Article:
"Black and Brown folks are disproportionately impacted by the epidemic. ... We need Black gay leadership," TerMeer said. "I was not aware I was only the second person living with HIV — though an opportunity to have an individual living with HIV at the helm at an organization is an important one."
TerMeer said he agrees with the foundation's longtime public support for a supervised drug consumption facility. The foundation has long expressed interest in operating one, and late last year the city purchased a site in the Tenderloin that may be used as a location, as the B.A.R. reported.
"In my current role at Cascade AIDS Project, we have taken a position as an agency — and I have taken a position personally — of supporting safe consumption sites," TerMeer said. "I am not yet fully briefed on the work SFAF is doing in this arena, but I know it's among their goals in the year ahead."
TerMeer said that "historically my approach has been to always develop partnerships with elected officials," and he looks forward to applying that experience to the administration of Mayor London Breed and the Board of Supervisors.
"I've made a concerted effort in Portland to have relationships with the City Council, the mayor's office, county commissioners, and the legislators in Oregon," TerMeer said.
The AIDS foundation was one of the first agencies to create a program for long-term HIV survivors: the Elizabeth Taylor 50-Plus Network. When asked how he will ensure long-term survivors are heard, he said he's "committed to those who came before me and paved a pathway for me to survive. It'll be great to hear directly from the community." In Portland, TerMeer said he helped launch the Aging Well program at the Cascade AIDS Project, which helps aging adults affected by HIV to connect with one another.
"They've really been able to come together prior to the COVID pandemic, and to find community in virtual space," TerMeer said.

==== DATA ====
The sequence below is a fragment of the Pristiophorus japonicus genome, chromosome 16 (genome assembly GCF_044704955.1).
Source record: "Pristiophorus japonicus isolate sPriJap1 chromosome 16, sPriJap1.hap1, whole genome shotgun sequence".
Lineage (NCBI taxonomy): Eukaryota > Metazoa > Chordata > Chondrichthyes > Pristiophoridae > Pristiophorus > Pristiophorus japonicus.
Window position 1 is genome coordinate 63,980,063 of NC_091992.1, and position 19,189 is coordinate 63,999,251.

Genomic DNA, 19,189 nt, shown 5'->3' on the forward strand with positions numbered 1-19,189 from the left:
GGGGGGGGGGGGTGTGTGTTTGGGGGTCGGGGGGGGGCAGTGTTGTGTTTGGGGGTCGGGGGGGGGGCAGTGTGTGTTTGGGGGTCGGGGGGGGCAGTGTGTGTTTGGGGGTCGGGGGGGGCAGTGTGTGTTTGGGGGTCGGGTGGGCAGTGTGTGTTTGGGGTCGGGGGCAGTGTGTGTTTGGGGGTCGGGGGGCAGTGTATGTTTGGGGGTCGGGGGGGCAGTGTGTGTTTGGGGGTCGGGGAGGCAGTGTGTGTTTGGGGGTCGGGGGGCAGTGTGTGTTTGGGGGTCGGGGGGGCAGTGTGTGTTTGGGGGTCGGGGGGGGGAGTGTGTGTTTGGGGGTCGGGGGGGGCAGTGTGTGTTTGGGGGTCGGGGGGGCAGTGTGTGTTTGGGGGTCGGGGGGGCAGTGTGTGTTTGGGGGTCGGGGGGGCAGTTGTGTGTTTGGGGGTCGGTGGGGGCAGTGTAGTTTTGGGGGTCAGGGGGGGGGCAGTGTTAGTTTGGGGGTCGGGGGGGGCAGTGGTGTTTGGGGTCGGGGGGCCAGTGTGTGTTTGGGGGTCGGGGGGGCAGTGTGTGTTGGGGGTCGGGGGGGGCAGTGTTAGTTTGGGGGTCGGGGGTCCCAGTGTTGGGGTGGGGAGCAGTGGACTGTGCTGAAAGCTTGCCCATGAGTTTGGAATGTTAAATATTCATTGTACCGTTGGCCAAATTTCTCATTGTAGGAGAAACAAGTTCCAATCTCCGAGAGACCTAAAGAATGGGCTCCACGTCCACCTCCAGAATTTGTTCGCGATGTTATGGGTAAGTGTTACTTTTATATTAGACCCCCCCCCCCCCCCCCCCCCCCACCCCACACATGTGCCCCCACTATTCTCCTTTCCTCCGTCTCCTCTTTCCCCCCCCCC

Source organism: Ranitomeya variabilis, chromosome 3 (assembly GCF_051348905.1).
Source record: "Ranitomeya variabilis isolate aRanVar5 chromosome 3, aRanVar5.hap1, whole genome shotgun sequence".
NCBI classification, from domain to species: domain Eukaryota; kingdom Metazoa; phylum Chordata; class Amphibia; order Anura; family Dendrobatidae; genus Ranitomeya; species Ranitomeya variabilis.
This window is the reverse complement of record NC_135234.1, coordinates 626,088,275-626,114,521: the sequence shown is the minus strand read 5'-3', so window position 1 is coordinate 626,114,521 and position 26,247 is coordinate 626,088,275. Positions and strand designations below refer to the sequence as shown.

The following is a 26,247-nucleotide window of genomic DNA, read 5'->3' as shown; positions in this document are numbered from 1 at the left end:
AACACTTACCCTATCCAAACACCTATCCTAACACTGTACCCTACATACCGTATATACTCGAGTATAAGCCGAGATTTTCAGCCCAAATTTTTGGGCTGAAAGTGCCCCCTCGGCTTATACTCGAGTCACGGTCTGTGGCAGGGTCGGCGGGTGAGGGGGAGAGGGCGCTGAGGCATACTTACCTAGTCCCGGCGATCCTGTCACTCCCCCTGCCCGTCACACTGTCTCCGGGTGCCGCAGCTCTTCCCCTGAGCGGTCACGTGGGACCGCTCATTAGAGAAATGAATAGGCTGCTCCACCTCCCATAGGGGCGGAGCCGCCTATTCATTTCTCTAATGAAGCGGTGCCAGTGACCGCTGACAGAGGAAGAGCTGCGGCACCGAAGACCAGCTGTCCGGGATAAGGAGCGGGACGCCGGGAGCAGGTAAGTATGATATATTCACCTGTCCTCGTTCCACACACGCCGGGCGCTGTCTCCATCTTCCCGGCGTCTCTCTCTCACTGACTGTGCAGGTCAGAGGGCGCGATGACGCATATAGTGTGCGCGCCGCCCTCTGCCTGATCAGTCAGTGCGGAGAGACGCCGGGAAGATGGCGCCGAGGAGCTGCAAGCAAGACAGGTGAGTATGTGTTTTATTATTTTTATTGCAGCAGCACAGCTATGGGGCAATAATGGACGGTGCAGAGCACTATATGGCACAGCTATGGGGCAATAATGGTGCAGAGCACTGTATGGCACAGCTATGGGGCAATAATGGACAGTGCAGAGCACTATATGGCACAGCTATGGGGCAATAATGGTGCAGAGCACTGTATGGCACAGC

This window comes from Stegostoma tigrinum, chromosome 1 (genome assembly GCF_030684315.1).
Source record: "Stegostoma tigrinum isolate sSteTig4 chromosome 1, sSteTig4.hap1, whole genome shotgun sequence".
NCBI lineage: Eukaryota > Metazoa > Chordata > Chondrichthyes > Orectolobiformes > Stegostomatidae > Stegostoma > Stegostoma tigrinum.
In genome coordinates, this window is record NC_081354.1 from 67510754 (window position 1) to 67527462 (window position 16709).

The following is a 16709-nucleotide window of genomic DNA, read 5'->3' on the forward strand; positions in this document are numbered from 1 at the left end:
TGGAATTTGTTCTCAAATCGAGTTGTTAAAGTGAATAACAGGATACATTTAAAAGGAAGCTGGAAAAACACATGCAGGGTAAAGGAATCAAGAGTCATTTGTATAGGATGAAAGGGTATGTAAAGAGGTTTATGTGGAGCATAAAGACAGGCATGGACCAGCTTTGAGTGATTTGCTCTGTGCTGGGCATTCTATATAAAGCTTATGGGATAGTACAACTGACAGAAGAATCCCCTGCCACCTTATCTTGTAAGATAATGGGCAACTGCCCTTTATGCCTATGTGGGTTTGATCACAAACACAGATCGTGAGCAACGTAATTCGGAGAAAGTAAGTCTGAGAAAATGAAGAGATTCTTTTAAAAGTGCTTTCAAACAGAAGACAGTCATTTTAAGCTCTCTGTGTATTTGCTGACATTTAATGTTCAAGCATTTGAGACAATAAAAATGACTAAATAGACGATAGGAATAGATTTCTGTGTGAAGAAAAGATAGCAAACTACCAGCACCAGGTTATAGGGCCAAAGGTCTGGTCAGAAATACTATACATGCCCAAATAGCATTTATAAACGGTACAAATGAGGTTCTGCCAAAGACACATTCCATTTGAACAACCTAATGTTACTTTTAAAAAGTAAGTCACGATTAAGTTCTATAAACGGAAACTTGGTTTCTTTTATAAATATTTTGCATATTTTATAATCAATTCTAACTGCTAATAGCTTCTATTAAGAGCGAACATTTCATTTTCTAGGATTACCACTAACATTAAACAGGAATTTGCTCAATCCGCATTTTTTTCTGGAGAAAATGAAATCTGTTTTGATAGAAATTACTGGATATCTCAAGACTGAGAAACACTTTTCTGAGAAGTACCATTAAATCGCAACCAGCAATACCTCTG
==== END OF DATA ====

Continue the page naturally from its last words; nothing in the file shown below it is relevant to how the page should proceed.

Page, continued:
That pandemic affected the AIDS foundation's fundraising, and prior to his departure Hollendoner presided over 17 layoffs, as the B.A.R. reported.
TerMeer said that while he's "looking forward to developing a complete understanding of the foundation's revenue and expenses, and to ensure we fulfill our commitments to our donors and the communities we serve ... I've learned the foundation remains fiscally healthy," and "to my knowledge there are no contemplated layoffs in the future."
TerMeer is hopeful about federal goals to end the HIV epidemic. Ending the HIV Epidemic is the U.S. Department of Health and Human Services' plan to reduce the number of HIV infections by 90% by the end of the decade, though he said this is only possible if the U.S. "can overcome some of the barriers that exist across our country," particularly in the South, which, according to a 2019 CDC issue brief is home to 51% of the nation's total number of new HIV infections, and "the greatest burden of HIV and deaths of any U.S. region."
San Francisco and several other California cities have their own Getting to Zero programs that aim to sharply reduce the number of HIV cases and AIDS-related deaths and reduce stigma. There were 168 new HIV cases in San Francisco in 2020, according to the latest HIV epidemiology report from the city's Department of Public Health.
TerMeer said one reason for the deaths — "in some Southern states, people with HIV have death rates that are three times higher than people with HIV in other states," the CDC stated — is that many Republican-run states did not expand Medicaid after the Patient Protection and Affordable Care Act became law in 2010.
"We have the tools in our tool belt to end HIV, but we have to find out how to end HIV in places like the South," TerMeer said.
In California, experts fear already record-high rates of sexually transmitted infections will get higher as people physically distance less and less due to the COVID-19 pandemic — which itself led to problems with access to STI testing.
"I don't bring with me any new specific strategy around STI prevention that we've been doing up here in Portland," TerMeer said, though we must "find ways to reduce stigma relative to HIV and STIs so finding out your status is not a stigmatizing thing, but an empowering thing so that you can take control of your own health."
TerMeer disclosed that he was hired with a base annual salary of $325,000, which he said was based on the recommendation of an outside expert. SFAF's annual budget is more than $45 million.
Updated, 1/5/22: This article has been updated with comments from Supervisor Rafael Mandelman.